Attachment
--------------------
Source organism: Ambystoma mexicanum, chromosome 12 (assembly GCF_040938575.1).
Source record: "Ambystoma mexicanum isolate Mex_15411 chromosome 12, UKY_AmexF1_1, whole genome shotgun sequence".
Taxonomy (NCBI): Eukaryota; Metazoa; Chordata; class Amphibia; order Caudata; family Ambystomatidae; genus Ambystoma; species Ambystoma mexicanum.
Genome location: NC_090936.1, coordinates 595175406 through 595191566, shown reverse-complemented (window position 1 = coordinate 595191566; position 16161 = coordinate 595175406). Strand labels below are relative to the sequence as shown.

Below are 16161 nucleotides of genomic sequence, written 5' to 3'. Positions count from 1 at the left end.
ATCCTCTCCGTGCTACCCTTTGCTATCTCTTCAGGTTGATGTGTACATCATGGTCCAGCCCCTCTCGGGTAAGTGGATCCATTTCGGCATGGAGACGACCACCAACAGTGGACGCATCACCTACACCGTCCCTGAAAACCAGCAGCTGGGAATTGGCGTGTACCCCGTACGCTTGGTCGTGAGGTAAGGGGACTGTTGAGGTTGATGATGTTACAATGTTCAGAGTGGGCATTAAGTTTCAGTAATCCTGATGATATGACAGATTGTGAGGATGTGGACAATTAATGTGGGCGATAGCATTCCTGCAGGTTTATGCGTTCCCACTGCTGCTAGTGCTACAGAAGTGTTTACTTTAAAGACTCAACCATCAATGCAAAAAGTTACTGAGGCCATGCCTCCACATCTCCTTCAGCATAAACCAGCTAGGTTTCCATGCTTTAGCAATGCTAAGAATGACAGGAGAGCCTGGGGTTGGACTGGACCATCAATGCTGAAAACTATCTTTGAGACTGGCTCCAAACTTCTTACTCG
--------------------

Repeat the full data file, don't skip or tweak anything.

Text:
Source organism: Ambystoma mexicanum, chromosome 12 (assembly GCF_040938575.1).
Source record: "Ambystoma mexicanum isolate Mex_15411 chromosome 12, UKY_AmexF1_1, whole genome shotgun sequence".
Taxonomy (NCBI): Eukaryota; Metazoa; Chordata; class Amphibia; order Caudata; family Ambystomatidae; genus Ambystoma; species Ambystoma mexicanum.
Genome location: NC_090936.1, coordinates 595175406 through 595191566, shown reverse-complemented (window position 1 = coordinate 595191566; position 16161 = coordinate 595175406). Strand labels below are relative to the sequence as shown.

Below are 16161 nucleotides of genomic sequence, written 5' to 3'. Positions count from 1 at the left end.
ATCCTCTCCGTGCTACCCTTTGCTATCTCTTCAGGTTGATGTGTACATCATGGTCCAGCCCCTCTCGGGTAAGTGGATCCATTTCGGCATGGAGACGACCACCAACAGTGGACGCATCACCTACACCGTCCCTGAAAACCAGCAGCTGGGAATTGGCGTGTACCCCGTACGCTTGGTCGTGAGGTAAGGGGACTGTTGAGGTTGATGATGTTACAATGTTCAGAGTGGGCATTAAGTTTCAGTAATCCTGATGATATGACAGATTGTGAGGATGTGGACAATTAATGTGGGCGATAGCATTCCTGCAGGTTTATGCGTTCCCACTGCTGCTAGTGCTACAGAAGTGTTTACTTTAAAGACTCAACCATCAATGCAAAAAGTTACTGAGGCCATGCCTCCACATCTCCTTCAGCATAAACCAGCTAGGTTTCCATGCTTTAGCAATGCTAAGAATGACAGGAGAGCCTGGGGTTGGACTGGACCATCAATGCTGAAAACTATCTTTGAGACTGGCTCCAAACTTCTTACTCG